Thursday 23 January 2020

Central Bank gets tough with second big fine in a week

The Central Bank headquarters in Dublin
The Central Bank headquarters in Dublin
Donal O'Donovan

Donal O'Donovan

Outsourcing giant Capita has been hit with a €1.15m fine from the Central Bank for conducting some business here without proper authorisation.

In a statement, the Central Bank of Ireland said it has fined Capita Life and Pensions Services (Ireland) Limited €1,150,000 and reprimanded it for breaches of the Investment Intermediaries Act, 1995 (the "IIA") and the European Communities (Markets in Financial Instruments) Regulations 2007 (the "MiFID Regulations").

The breaches have been admitted by the firm.

British-headquartered Capita provides a huge range of outsourcing services to mainly large companies. In Ireland its big clients include Nama, from which it has won lucrative contracts to manage loans. Two years ago Capita bought smaller Irish rival South Western in a €35m deal, adding 1,000 staff to the Irish business.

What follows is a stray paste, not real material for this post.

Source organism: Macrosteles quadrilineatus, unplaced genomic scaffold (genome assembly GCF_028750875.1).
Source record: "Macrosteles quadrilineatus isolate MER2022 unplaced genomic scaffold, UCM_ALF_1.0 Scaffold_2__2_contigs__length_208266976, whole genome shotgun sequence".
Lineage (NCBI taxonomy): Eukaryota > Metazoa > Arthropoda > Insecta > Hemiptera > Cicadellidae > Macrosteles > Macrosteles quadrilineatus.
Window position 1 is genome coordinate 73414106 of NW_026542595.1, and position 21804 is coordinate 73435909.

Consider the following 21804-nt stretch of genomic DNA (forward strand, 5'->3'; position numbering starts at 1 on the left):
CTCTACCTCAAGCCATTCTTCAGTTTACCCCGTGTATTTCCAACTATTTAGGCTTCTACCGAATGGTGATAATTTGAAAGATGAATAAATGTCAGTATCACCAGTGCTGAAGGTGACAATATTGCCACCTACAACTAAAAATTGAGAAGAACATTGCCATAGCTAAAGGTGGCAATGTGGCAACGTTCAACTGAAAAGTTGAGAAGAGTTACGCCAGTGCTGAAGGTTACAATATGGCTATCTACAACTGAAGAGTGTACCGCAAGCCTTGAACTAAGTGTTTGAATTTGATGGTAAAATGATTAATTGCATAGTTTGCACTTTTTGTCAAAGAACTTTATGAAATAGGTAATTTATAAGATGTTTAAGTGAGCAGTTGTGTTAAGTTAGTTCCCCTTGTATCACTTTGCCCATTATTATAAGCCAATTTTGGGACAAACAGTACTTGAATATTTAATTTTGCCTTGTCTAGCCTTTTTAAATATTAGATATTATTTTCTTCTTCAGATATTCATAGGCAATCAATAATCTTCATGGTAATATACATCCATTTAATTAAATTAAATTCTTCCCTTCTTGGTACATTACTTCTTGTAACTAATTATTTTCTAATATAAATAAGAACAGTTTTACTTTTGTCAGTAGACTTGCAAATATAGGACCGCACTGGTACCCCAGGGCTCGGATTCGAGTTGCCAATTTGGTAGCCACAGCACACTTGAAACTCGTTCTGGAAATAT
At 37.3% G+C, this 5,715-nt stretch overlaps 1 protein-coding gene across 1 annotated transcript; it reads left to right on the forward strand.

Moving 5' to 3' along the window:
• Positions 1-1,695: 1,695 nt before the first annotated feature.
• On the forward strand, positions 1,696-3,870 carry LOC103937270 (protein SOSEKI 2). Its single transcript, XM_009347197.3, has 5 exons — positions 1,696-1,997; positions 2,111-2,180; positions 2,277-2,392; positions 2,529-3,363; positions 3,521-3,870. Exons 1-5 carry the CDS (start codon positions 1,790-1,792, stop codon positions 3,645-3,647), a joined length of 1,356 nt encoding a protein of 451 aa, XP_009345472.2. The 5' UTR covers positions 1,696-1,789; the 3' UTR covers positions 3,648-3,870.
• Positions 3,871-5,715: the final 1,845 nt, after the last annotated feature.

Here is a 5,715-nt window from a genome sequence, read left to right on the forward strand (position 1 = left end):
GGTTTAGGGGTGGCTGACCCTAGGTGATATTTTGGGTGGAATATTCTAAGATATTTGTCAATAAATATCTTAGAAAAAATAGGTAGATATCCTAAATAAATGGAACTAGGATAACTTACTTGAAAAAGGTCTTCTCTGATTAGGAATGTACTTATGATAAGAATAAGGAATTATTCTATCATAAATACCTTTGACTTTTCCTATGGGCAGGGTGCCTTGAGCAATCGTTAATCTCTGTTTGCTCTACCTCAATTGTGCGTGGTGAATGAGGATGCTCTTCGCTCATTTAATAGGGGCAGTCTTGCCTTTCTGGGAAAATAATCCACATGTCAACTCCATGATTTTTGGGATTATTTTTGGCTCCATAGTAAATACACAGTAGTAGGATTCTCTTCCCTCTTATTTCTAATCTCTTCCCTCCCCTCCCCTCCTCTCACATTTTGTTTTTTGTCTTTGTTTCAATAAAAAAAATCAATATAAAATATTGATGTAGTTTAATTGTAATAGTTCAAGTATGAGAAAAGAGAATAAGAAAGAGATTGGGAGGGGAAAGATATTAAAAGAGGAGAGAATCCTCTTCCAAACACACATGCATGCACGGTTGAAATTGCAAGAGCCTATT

The Capita case takes the total of fines imposed by the regulator to €46m since 2006. Fines of €4m so far this year include this week's €1.4m fine and reprimand imposed on KBC Ireland for breaching rules on lending to people or other entities connected to the bank. The Central Bank said KBC Ireland had failed to comply with the relevant lending rules on 18 separate occasions - ranging from the granting of a new loan, extending maturities on loans and in respect of management of existing loans.

Like the KBC case, the fine imposed on Capita follows a settlement agreement with the firm, the Central bank said.

"The firm's failure to obtain the required authorisations evidenced an unacceptable lack of proper compliance oversight," said Derville Rowland, Central Bank director of enforcement.

The two breaches involved occurred consecutively over a total period of nine years and seven months.

They included Capita acting as an investment business firm between February 1, 2006, and October 31, 2007, without authorisation, and acting as an investment firm between November 1, 2007, and September 18, 2015, without authorisation required under the MiFID Regulations.

The firm was also holding client assets without authorisation from the Central Bank, the regulator said. Capita said it would make no additional comments, beyond the Central Bank statement.

Irish Independent

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